A heavy reliance on foundation funding, a step into telecom, donation and membership programs and other methods that have been argued and re-argued all made brief appearances in last night’s 90-minute event held in a small civic space at the headquarters of WHYY.
Though the sentiment wasn’t hearkened on enough for perhaps the taste of those more obsessively engaged in the conversation, the wider perspective was brought to light.
“It’s really what all of us are doing,” said Sandra Shea, the editorial page editor of the Philadelphia Daily News.
“So forget about blogs and bloggers and blogging and focus on this – the cost and difficulty of publishing absolutely anything, by anyone, into a global medium, just got a whole lot lower. And the effects of that increased pool of potential producers is going to be vast.”
A former girlfriend with a suddenly hyphenated name e-mailed me recently. Buried three paragraphs down, she alerted me to the fact that she was now happily and beautifully married. Not long before that, I’d received a text message from my first serious girlfriend, a girl who had once drawn hearts on my biology notebook, telling me she now had a child — this before I even knew she had a serious significant someone. [Source]
As always, I’ll share some extras that didn’t get in and some background after the jump.
It’s the seemingly unintentional, passive-aggressive jab that I sometimes get from older or otherwise more established journalists, writers and editors. Most often and in many ways, I’m sure the sentiment is pristine in its accuracy, often abutted by the never-to-be-defended-against “it takes time,” which, of course is always true.
But I can’t help but think what’s happened since, say, 2007 or even later, is something bigger that is changing the value of a lot of once rock solid professional advice for young and otherwise aspiring journalists, and making it awfully hard out there.
For people just starting their careers, the damage may be deep and long-lasting, potentially creating a kind of “lost generation.” Studies suggest that an extended period of youthful joblessness can significantly depress lifetime income as people get stuck in jobs that are beneath their capabilities, or come to be seen by employers as damaged goods.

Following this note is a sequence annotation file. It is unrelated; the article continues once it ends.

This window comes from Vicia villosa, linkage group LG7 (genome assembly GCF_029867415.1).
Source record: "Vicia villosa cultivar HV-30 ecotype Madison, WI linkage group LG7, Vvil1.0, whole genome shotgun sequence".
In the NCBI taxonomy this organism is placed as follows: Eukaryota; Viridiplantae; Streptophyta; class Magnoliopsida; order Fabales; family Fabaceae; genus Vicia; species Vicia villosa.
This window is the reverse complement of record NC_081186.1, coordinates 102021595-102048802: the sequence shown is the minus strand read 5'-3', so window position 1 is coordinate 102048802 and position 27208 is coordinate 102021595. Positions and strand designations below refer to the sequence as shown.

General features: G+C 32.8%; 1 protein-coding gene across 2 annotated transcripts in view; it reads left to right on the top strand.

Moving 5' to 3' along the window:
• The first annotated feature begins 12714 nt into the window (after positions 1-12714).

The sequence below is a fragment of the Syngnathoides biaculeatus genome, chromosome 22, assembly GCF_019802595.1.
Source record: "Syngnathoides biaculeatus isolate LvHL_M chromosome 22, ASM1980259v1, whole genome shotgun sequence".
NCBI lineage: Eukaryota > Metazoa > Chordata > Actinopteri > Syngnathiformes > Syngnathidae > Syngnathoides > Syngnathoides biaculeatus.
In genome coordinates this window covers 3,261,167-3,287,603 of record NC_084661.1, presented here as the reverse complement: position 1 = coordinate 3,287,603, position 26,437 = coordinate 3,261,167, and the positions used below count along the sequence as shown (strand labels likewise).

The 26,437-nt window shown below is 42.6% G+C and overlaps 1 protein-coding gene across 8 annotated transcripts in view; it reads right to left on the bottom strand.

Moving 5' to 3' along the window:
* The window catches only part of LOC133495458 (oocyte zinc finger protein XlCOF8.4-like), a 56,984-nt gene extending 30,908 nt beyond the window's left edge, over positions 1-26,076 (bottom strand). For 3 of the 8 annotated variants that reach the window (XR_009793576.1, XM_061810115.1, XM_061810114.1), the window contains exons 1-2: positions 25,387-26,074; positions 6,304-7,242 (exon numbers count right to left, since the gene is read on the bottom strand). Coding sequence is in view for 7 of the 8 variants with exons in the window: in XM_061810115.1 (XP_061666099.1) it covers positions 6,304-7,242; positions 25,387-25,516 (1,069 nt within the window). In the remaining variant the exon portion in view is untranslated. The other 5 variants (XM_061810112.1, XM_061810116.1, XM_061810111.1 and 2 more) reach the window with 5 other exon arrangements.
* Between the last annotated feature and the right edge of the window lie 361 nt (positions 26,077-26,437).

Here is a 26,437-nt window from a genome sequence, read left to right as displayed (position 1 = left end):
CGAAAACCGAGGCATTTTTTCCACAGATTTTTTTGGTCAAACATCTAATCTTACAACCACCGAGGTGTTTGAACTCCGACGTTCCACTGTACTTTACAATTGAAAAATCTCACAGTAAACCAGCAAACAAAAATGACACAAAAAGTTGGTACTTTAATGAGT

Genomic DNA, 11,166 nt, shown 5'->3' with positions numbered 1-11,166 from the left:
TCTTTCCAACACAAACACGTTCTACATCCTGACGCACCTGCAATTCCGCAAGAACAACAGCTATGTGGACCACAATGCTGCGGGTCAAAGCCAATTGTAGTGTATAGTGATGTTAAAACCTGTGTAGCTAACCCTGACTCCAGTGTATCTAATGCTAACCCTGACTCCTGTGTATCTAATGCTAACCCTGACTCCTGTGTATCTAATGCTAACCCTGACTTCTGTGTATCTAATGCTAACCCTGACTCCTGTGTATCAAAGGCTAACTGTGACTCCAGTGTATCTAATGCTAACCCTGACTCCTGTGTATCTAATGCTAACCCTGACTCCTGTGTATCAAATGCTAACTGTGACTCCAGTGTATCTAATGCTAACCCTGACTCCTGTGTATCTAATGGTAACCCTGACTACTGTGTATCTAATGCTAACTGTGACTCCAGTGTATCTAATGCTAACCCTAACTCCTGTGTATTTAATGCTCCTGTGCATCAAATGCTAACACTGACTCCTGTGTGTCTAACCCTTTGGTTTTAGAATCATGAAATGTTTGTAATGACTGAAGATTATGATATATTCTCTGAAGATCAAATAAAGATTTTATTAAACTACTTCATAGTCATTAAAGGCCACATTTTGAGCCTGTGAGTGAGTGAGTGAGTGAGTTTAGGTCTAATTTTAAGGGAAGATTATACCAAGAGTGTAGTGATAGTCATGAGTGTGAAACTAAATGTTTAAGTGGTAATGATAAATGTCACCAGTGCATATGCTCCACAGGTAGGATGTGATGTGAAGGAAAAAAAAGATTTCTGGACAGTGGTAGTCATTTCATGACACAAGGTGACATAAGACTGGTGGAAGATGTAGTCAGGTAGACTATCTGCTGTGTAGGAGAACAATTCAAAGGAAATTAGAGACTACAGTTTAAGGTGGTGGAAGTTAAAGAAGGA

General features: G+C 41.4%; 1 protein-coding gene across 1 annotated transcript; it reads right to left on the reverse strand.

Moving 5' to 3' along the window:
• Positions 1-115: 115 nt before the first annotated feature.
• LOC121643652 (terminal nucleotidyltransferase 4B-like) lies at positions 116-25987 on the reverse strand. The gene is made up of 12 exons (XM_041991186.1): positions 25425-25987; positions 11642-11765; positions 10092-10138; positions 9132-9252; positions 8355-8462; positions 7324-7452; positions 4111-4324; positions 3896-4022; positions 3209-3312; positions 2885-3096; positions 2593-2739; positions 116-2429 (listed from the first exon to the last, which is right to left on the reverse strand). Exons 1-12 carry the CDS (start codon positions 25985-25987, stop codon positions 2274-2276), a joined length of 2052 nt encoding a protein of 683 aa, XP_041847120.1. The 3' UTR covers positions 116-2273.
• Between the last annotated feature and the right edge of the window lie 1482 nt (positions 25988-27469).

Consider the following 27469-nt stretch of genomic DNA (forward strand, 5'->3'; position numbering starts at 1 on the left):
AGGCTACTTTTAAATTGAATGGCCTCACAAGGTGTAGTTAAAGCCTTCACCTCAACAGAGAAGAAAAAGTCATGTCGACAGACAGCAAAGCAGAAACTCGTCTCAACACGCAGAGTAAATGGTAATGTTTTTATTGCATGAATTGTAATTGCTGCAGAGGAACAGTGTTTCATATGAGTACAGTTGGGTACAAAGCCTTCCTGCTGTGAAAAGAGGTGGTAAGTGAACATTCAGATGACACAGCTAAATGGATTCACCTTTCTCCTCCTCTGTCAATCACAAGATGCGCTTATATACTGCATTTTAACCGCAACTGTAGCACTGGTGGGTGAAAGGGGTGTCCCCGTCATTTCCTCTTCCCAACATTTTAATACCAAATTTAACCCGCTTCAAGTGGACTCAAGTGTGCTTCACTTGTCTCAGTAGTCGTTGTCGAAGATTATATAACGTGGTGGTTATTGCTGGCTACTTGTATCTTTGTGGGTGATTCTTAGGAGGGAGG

It’s the latest stylish trend piece at a time when general stories on an economy that might not return for two or three years are already old hat. A lot of the numbers are fuzzy and the effect may be questionable, but there’s no questioning that it’s daunting for many 20-somethings.
We graduated and walked into perhaps the worst economy since before our grandparents were our age. A few more distinctions this author has taken on has made those statistics seem even more frightening, but outside of the occasional sobbing, I try to remind myself that there’s no better time or place in the world than where I am now.
I spoke to series producer Andrew Dunn and executive producer Dan Flaherty of A&E’s popular reality show “Parking Wars” for last Tuesday’s issue of Metro-Philadelphia.
The show, which has followed staff of the Philadelphia Parking Authority for two seasons, is back for a third, which will also include scenes from Detroit’s parking enforcement agency. Unfortunately, that piece only ran in print, not online, although the week before I had another story on the PPA that was put on the newspaper’s Web site.
Because of space limitations, my Q&A with those two producers was additionally slashed, leaving just a few questions with Dunn. Below, I share what Flaherty, the show’s co-executive producer, had to say.